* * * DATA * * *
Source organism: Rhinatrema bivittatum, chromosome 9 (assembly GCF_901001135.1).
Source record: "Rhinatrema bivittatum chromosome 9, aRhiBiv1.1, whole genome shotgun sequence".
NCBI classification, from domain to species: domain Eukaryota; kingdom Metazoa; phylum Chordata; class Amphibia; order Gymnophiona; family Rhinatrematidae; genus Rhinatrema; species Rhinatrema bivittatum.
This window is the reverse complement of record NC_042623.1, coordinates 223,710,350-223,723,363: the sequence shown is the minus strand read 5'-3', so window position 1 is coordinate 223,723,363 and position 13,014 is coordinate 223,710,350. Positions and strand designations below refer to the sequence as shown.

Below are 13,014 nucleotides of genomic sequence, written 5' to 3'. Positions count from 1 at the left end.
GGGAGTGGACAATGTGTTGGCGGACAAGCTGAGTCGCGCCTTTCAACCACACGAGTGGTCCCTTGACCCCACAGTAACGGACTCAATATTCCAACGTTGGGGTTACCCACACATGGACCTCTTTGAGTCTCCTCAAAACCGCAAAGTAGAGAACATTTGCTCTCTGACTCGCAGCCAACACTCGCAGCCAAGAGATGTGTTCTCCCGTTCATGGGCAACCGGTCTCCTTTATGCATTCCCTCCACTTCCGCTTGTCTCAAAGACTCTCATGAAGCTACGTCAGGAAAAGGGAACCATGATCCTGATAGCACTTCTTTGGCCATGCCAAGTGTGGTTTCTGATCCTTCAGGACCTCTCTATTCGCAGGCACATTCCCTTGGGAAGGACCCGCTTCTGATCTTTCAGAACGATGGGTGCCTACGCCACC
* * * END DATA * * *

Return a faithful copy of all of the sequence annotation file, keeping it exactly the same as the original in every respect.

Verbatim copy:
Source organism: Rhinatrema bivittatum, chromosome 9 (assembly GCF_901001135.1).
Source record: "Rhinatrema bivittatum chromosome 9, aRhiBiv1.1, whole genome shotgun sequence".
NCBI classification, from domain to species: domain Eukaryota; kingdom Metazoa; phylum Chordata; class Amphibia; order Gymnophiona; family Rhinatrematidae; genus Rhinatrema; species Rhinatrema bivittatum.
This window is the reverse complement of record NC_042623.1, coordinates 223,710,350-223,723,363: the sequence shown is the minus strand read 5'-3', so window position 1 is coordinate 223,723,363 and position 13,014 is coordinate 223,710,350. Positions and strand designations below refer to the sequence as shown.

Below are 13,014 nucleotides of genomic sequence, written 5' to 3'. Positions count from 1 at the left end.
GGGAGTGGACAATGTGTTGGCGGACAAGCTGAGTCGCGCCTTTCAACCACACGAGTGGTCCCTTGACCCCACAGTAACGGACTCAATATTCCAACGTTGGGGTTACCCACACATGGACCTCTTTGAGTCTCCTCAAAACCGCAAAGTAGAGAACATTTGCTCTCTGACTCGCAGCCAACACTCGCAGCCAAGAGATGTGTTCTCCCGTTCATGGGCAACCGGTCTCCTTTATGCATTCCCTCCACTTCCGCTTGTCTCAAAGACTCTCATGAAGCTACGTCAGGAAAAGGGAACCATGATCCTGATAGCACTTCTTTGGCCATGCCAAGTGTGGTTTCTGATCCTTCAGGACCTCTCTATTCGCAGGCACATTCCCTTGGGAAGGACCCGCTTCTGATCTTTCAGAACGATGGGTGCCTACGCCACC